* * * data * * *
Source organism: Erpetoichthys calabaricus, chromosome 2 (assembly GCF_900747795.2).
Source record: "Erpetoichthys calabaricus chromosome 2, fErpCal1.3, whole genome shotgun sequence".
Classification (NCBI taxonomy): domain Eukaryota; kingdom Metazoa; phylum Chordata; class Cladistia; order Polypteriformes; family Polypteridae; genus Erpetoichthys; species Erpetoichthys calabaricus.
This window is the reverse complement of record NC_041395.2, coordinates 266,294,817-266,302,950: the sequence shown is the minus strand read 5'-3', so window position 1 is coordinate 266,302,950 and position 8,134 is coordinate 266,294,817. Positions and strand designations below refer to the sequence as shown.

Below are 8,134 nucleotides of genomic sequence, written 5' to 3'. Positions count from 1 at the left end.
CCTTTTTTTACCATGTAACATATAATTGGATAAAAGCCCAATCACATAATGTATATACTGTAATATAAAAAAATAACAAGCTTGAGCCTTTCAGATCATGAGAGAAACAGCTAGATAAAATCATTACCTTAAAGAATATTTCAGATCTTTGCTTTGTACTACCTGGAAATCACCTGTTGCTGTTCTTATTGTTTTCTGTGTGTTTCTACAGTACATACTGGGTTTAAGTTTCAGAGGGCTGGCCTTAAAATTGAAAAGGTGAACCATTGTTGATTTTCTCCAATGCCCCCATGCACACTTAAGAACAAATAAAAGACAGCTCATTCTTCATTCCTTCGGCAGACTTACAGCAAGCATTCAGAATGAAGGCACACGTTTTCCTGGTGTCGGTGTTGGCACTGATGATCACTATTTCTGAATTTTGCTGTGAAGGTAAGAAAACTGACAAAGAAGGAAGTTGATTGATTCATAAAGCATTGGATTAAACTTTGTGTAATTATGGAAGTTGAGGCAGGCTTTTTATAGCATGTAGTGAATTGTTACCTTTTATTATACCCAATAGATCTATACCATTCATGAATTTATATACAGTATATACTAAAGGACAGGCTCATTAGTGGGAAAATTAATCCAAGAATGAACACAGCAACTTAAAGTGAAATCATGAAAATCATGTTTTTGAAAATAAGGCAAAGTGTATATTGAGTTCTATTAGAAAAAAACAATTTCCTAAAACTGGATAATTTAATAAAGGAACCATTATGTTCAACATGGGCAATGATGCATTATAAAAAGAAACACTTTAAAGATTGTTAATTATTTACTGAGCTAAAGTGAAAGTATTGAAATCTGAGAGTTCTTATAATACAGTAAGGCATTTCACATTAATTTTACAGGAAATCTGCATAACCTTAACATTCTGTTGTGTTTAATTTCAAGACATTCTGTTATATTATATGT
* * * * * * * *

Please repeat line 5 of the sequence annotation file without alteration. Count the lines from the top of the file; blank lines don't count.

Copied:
Below are 8,134 nucleotides of genomic sequence, written 5' to 3'. Positions count from 1 at the left end.